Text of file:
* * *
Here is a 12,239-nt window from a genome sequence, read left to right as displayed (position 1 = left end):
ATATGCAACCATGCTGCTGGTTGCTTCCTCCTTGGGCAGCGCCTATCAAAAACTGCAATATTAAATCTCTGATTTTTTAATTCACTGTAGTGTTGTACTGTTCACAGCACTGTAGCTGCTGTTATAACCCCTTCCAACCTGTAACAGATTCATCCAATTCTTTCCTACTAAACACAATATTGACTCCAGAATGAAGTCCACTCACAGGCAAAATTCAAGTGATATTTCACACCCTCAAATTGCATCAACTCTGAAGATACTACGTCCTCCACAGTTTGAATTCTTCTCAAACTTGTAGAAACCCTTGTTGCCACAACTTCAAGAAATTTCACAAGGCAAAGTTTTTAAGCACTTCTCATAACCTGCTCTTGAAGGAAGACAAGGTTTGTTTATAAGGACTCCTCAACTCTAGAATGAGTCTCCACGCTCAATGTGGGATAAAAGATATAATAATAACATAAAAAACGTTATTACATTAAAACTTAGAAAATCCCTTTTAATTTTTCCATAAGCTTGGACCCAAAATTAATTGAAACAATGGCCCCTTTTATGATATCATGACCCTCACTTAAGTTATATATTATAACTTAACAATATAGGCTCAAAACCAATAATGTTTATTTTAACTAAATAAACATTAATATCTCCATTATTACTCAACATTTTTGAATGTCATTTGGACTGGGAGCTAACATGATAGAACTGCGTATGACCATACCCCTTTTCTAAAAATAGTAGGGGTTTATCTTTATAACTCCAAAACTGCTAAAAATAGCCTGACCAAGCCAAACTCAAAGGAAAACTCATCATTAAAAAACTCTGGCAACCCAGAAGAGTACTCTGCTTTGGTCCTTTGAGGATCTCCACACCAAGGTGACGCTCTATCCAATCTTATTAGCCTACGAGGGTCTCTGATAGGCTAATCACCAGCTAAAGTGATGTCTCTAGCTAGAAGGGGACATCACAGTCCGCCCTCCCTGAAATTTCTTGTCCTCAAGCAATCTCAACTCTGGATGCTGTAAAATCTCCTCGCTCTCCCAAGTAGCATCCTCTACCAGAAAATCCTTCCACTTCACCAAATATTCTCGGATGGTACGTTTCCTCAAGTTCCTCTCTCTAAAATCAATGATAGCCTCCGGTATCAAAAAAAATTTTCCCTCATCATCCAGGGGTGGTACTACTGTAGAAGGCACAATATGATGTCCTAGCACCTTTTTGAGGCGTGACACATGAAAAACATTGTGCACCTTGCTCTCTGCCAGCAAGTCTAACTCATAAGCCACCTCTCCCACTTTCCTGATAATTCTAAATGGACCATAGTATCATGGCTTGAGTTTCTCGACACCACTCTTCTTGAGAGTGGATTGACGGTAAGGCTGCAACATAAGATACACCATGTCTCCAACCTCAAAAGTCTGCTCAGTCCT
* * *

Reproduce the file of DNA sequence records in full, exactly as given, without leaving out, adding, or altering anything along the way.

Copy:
Here is a 12,239-nt window from a genome sequence, read left to right as displayed (position 1 = left end):
ATATGCAACCATGCTGCTGGTTGCTTCCTCCTTGGGCAGCGCCTATCAAAAACTGCAATATTAAATCTCTGATTTTTTAATTCACTGTAGTGTTGTACTGTTCACAGCACTGTAGCTGCTGTTATAACCCCTTCCAACCTGTAACAGATTCATCCAATTCTTTCCTACTAAACACAATATTGACTCCAGAATGAAGTCCACTCACAGGCAAAATTCAAGTGATATTTCACACCCTCAAATTGCATCAACTCTGAAGATACTACGTCCTCCACAGTTTGAATTCTTCTCAAACTTGTAGAAACCCTTGTTGCCACAACTTCAAGAAATTTCACAAGGCAAAGTTTTTAAGCACTTCTCATAACCTGCTCTTGAAGGAAGACAAGGTTTGTTTATAAGGACTCCTCAACTCTAGAATGAGTCTCCACGCTCAATGTGGGATAAAAGATATAATAATAACATAAAAAACGTTATTACATTAAAACTTAGAAAATCCCTTTTAATTTTTCCATAAGCTTGGACCCAAAATTAATTGAAACAATGGCCCCTTTTATGATATCATGACCCTCACTTAAGTTATATATTATAACTTAACAATATAGGCTCAAAACCAATAATGTTTATTTTAACTAAATAAACATTAATATCTCCATTATTACTCAACATTTTTGAATGTCATTTGGACTGGGAGCTAACATGATAGAACTGCGTATGACCATACCCCTTTTCTAAAAATAGTAGGGGTTTATCTTTATAACTCCAAAACTGCTAAAAATAGCCTGACCAAGCCAAACTCAAAGGAAAACTCATCATTAAAAAACTCTGGCAACCCAGAAGAGTACTCTGCTTTGGTCCTTTGAGGATCTCCACACCAAGGTGACGCTCTATCCAATCTTATTAGCCTACGAGGGTCTCTGATAGGCTAATCACCAGCTAAAGTGATGTCTCTAGCTAGAAGGGGACATCACAGTCCGCCCTCCCTGAAATTTCTTGTCCTCAAGCAATCTCAACTCTGGATGCTGTAAAATCTCCTCGCTCTCCCAAGTAGCATCCTCTACCAGAAAATCCTTCCACTTCACCAAATATTCTCGGATGGTACGTTTCCTCAAGTTCCTCTCTCTAAAATCAATGATAGCCTCCGGTATCAAAAAAAATTTTCCCTCATCATCCAGGGGTGGTACTACTGTAGAAGGCACAATATGATGTCCTAGCACCTTTTTGAGGCGTGACACATGAAAAACATTGTGCACCTTGCTCTCTGCCAGCAAGTCTAACTCATAAGCCACCTCTCCCACTTTCCTGATAATTCTAAATGGACCATAGTATCATGGCTTGAGTTTCTCGACACCACTCTTCTTGAGAGTGGATTGACGGTAAGGCTGCAACATAAGATACACCATGTCTCCAACCTCAAAAGTCTGCTCAGTCCT